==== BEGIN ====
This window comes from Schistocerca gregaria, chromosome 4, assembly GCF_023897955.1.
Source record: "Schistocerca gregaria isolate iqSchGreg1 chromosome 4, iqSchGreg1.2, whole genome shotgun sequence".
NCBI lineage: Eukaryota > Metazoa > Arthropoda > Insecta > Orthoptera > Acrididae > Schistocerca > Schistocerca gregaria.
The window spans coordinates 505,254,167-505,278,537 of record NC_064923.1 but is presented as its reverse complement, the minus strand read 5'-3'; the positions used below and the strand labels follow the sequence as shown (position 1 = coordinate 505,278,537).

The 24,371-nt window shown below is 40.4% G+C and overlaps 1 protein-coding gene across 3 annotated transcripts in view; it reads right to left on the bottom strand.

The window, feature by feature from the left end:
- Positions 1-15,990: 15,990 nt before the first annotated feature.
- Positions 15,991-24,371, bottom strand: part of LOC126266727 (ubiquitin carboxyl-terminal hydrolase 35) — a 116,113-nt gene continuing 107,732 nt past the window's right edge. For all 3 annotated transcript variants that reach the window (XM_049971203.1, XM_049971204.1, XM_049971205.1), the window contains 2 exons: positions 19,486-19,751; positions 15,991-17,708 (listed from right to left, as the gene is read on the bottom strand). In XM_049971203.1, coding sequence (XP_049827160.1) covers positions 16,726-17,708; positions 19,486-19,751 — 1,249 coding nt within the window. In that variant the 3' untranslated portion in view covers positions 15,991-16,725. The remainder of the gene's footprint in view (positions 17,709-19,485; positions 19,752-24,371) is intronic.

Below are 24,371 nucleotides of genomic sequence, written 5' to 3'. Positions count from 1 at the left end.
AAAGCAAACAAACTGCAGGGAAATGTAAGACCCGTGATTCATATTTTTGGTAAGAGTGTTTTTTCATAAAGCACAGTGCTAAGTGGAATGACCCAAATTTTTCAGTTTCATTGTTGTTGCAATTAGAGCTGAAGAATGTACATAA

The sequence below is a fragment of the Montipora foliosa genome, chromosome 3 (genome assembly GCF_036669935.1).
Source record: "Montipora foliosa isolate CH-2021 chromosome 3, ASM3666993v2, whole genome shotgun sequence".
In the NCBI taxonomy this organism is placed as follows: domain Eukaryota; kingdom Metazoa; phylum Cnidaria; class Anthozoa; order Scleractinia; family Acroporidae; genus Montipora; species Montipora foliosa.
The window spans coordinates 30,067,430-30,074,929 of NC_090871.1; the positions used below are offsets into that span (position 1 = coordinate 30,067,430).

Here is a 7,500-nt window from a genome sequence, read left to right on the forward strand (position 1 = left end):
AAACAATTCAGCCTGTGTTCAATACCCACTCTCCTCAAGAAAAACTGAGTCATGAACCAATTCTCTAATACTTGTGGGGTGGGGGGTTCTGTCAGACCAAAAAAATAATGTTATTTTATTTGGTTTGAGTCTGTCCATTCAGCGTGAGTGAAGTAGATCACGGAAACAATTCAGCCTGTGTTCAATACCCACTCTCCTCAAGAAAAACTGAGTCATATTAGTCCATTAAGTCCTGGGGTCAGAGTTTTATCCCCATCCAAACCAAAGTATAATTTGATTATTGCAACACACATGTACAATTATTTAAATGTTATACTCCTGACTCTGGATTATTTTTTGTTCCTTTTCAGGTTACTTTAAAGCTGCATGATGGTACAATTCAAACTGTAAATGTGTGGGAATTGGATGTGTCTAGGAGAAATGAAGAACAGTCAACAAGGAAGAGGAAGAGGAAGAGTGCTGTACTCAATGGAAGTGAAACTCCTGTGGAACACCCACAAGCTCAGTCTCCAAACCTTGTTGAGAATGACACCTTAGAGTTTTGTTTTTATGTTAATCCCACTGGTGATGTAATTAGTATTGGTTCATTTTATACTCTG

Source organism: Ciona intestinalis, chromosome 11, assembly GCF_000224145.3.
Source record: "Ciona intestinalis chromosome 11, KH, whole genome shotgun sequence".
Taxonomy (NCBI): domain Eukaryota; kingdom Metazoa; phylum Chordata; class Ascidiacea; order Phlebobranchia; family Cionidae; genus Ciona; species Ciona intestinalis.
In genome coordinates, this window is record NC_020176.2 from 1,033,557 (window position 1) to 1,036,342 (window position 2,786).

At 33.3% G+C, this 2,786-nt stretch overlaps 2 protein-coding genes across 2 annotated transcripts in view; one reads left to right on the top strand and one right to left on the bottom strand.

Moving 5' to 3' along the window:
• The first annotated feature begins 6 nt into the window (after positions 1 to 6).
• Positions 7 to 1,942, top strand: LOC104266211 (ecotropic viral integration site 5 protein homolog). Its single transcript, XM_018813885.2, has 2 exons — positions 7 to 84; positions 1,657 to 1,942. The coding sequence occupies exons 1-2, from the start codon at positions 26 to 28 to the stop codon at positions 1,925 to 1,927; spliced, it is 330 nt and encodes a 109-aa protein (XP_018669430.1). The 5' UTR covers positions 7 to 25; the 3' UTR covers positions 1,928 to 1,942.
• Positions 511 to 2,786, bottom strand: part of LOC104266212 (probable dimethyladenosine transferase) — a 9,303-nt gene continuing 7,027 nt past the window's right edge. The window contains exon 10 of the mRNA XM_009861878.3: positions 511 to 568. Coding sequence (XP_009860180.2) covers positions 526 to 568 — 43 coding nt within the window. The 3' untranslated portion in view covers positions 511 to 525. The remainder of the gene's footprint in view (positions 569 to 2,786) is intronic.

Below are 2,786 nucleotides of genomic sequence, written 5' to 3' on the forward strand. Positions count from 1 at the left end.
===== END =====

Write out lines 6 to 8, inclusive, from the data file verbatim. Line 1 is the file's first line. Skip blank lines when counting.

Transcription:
The window, feature by feature from the left end:
- Positions 1-15,990: 15,990 nt before the first annotated feature.
- Positions 15,991-24,371, bottom strand: part of LOC126266727 (ubiquitin carboxyl-terminal hydrolase 35) — a 116,113-nt gene continuing 107,732 nt past the window's right edge. For all 3 annotated transcript variants that reach the window (XM_049971203.1, XM_049971204.1, XM_049971205.1), the window contains 2 exons: positions 19,486-19,751; positions 15,991-17,708 (listed from right to left, as the gene is read on the bottom strand). In XM_049971203.1, coding sequence (XP_049827160.1) covers positions 16,726-17,708; positions 19,486-19,751 — 1,249 coding nt within the window. In that variant the 3' untranslated portion in view covers positions 15,991-16,725. The remainder of the gene's footprint in view (positions 17,709-19,485; positions 19,752-24,371) is intronic.